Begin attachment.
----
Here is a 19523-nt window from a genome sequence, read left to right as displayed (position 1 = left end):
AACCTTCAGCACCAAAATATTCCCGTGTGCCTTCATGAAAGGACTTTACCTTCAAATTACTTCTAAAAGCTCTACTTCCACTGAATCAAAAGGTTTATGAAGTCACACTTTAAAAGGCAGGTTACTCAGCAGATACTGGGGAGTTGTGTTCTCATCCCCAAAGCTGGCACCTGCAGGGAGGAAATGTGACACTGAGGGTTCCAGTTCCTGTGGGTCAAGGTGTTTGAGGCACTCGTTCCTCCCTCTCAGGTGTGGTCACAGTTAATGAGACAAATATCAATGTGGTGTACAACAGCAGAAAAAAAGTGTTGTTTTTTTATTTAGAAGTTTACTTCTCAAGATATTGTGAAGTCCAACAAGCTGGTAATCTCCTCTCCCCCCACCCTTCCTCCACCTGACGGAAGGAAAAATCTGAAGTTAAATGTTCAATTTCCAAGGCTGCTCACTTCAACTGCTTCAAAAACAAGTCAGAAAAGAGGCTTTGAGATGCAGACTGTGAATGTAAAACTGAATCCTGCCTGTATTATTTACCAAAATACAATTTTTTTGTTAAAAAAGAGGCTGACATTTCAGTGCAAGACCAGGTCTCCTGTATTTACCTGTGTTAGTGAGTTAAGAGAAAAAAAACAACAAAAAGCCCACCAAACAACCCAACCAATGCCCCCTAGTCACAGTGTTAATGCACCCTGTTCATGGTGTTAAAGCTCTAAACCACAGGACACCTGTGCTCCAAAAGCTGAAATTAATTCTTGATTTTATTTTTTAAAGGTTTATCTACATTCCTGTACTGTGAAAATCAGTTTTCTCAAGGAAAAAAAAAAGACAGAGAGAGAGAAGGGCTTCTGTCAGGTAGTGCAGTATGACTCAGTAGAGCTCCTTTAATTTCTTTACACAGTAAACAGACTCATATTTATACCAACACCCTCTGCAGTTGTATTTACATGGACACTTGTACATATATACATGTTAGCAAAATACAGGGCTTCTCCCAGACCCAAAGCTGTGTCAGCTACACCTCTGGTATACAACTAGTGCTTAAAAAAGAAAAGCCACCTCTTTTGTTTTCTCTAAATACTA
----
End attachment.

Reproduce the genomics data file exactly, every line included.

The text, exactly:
Here is a 19523-nt window from a genome sequence, read left to right as displayed (position 1 = left end):
AACCTTCAGCACCAAAATATTCCCGTGTGCCTTCATGAAAGGACTTTACCTTCAAATTACTTCTAAAAGCTCTACTTCCACTGAATCAAAAGGTTTATGAAGTCACACTTTAAAAGGCAGGTTACTCAGCAGATACTGGGGAGTTGTGTTCTCATCCCCAAAGCTGGCACCTGCAGGGAGGAAATGTGACACTGAGGGTTCCAGTTCCTGTGGGTCAAGGTGTTTGAGGCACTCGTTCCTCCCTCTCAGGTGTGGTCACAGTTAATGAGACAAATATCAATGTGGTGTACAACAGCAGAAAAAAAGTGTTGTTTTTTTATTTAGAAGTTTACTTCTCAAGATATTGTGAAGTCCAACAAGCTGGTAATCTCCTCTCCCCCCACCCTTCCTCCACCTGACGGAAGGAAAAATCTGAAGTTAAATGTTCAATTTCCAAGGCTGCTCACTTCAACTGCTTCAAAAACAAGTCAGAAAAGAGGCTTTGAGATGCAGACTGTGAATGTAAAACTGAATCCTGCCTGTATTATTTACCAAAATACAATTTTTTTGTTAAAAAAGAGGCTGACATTTCAGTGCAAGACCAGGTCTCCTGTATTTACCTGTGTTAGTGAGTTAAGAGAAAAAAAACAACAAAAAGCCCACCAAACAACCCAACCAATGCCCCCTAGTCACAGTGTTAATGCACCCTGTTCATGGTGTTAAAGCTCTAAACCACAGGACACCTGTGCTCCAAAAGCTGAAATTAATTCTTGATTTTATTTTTTAAAGGTTTATCTACATTCCTGTACTGTGAAAATCAGTTTTCTCAAGGAAAAAAAAAAGACAGAGAGAGAGAAGGGCTTCTGTCAGGTAGTGCAGTATGACTCAGTAGAGCTCCTTTAATTTCTTTACACAGTAAACAGACTCATATTTATACCAACACCCTCTGCAGTTGTATTTACATGGACACTTGTACATATATACATGTTAGCAAAATACAGGGCTTCTCCCAGACCCAAAGCTGTGTCAGCTACACCTCTGGTATACAACTAGTGCTTAAAAAAGAAAAGCCACCTCTTTTGTTTTCTCTAAATACTA